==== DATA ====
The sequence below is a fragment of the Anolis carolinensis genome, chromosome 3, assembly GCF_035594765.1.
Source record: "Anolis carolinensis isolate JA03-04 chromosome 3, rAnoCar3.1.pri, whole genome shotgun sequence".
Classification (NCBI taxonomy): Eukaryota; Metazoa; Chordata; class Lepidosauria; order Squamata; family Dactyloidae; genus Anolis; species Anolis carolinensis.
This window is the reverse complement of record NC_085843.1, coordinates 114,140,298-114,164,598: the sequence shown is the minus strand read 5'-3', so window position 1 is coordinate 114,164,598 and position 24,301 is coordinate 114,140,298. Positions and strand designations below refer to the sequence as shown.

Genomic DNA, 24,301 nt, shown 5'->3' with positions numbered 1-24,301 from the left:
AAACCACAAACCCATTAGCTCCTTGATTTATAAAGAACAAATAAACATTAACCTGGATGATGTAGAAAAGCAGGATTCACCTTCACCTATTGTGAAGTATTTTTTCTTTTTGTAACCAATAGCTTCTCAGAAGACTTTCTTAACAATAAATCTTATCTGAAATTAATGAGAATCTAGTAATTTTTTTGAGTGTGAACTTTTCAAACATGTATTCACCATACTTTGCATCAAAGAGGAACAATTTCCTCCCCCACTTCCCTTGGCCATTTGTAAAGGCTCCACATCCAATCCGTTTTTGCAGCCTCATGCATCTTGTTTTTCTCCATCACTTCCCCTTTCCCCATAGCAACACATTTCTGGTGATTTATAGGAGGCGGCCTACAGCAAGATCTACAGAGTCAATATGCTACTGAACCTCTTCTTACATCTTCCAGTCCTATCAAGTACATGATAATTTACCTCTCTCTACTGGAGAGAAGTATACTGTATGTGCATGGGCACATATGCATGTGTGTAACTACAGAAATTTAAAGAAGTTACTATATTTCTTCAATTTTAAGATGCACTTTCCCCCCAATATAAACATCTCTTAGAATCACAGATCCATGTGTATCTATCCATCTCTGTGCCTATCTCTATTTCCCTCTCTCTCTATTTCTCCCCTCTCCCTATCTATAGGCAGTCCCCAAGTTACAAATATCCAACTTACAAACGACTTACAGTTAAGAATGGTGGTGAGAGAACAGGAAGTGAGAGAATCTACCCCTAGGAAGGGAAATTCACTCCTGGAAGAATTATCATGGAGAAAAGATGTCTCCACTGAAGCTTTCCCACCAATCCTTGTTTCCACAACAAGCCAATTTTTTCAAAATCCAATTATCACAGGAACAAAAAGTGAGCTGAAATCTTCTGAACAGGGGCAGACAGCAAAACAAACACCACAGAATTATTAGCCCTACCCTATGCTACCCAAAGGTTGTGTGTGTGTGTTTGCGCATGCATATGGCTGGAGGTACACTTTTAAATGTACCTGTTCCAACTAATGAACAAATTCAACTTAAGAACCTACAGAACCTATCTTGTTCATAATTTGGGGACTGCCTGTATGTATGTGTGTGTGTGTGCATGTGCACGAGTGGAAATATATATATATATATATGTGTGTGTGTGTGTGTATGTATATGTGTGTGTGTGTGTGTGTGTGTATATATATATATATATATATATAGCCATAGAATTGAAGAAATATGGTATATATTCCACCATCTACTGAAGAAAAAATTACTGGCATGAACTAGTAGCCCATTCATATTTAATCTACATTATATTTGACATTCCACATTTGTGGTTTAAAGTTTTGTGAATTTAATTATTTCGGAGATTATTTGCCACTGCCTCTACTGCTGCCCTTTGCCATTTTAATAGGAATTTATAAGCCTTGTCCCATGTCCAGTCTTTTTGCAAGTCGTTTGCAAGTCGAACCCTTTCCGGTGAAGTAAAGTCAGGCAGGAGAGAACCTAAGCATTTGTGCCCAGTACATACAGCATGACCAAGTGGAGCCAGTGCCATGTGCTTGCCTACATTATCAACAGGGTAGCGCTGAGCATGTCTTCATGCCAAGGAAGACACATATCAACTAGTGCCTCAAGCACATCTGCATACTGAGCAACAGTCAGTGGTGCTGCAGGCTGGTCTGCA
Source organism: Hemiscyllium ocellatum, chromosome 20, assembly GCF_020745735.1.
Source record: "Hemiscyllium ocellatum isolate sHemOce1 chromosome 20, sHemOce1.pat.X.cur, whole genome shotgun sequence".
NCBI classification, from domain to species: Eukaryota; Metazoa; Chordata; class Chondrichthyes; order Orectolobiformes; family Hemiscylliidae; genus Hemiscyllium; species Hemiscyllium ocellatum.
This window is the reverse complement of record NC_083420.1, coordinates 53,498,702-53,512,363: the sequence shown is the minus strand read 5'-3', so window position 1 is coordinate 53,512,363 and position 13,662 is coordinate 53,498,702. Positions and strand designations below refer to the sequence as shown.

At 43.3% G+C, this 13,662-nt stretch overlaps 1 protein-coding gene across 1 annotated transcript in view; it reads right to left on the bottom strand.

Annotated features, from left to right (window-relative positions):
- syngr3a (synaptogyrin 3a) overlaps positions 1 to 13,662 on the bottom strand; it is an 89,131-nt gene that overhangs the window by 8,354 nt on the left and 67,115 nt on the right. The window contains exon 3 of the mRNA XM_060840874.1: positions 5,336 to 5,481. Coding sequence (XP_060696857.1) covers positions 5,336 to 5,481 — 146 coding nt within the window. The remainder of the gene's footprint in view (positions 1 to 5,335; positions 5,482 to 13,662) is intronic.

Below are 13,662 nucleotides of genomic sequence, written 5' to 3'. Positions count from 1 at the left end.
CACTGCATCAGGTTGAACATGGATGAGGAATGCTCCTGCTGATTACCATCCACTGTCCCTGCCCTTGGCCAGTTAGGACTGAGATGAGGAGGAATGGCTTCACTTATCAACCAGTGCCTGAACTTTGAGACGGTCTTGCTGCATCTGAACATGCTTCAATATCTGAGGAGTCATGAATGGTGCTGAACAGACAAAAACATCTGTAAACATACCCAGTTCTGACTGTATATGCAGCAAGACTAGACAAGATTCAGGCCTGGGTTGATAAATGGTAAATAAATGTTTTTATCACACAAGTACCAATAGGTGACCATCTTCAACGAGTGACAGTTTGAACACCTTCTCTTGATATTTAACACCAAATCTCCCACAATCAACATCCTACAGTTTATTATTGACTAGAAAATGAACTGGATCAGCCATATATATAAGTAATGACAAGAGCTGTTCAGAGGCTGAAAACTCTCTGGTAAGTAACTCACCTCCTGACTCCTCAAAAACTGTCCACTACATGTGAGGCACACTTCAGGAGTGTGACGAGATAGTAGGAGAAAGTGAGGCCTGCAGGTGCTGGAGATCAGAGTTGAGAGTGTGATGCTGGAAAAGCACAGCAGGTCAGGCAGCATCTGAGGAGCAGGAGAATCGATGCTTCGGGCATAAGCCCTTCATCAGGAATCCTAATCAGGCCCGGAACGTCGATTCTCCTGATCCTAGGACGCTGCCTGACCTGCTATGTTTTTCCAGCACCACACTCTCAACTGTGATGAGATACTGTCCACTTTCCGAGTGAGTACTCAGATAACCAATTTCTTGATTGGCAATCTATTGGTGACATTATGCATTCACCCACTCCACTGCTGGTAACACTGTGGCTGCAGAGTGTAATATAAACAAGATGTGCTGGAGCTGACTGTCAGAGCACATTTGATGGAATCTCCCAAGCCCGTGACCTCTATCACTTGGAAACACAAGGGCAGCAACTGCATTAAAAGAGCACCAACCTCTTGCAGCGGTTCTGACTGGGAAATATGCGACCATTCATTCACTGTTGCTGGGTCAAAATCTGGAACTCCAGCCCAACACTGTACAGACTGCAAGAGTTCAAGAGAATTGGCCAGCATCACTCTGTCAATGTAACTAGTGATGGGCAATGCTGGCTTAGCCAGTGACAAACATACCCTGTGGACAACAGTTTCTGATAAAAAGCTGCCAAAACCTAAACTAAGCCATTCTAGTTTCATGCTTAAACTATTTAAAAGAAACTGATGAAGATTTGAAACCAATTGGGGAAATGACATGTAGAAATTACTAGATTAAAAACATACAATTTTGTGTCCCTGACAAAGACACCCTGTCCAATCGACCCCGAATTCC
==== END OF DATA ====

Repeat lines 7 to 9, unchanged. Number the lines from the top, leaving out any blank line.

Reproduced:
Source organism: Hemiscyllium ocellatum, chromosome 20, assembly GCF_020745735.1.
Source record: "Hemiscyllium ocellatum isolate sHemOce1 chromosome 20, sHemOce1.pat.X.cur, whole genome shotgun sequence".
NCBI classification, from domain to species: Eukaryota; Metazoa; Chordata; class Chondrichthyes; order Orectolobiformes; family Hemiscylliidae; genus Hemiscyllium; species Hemiscyllium ocellatum.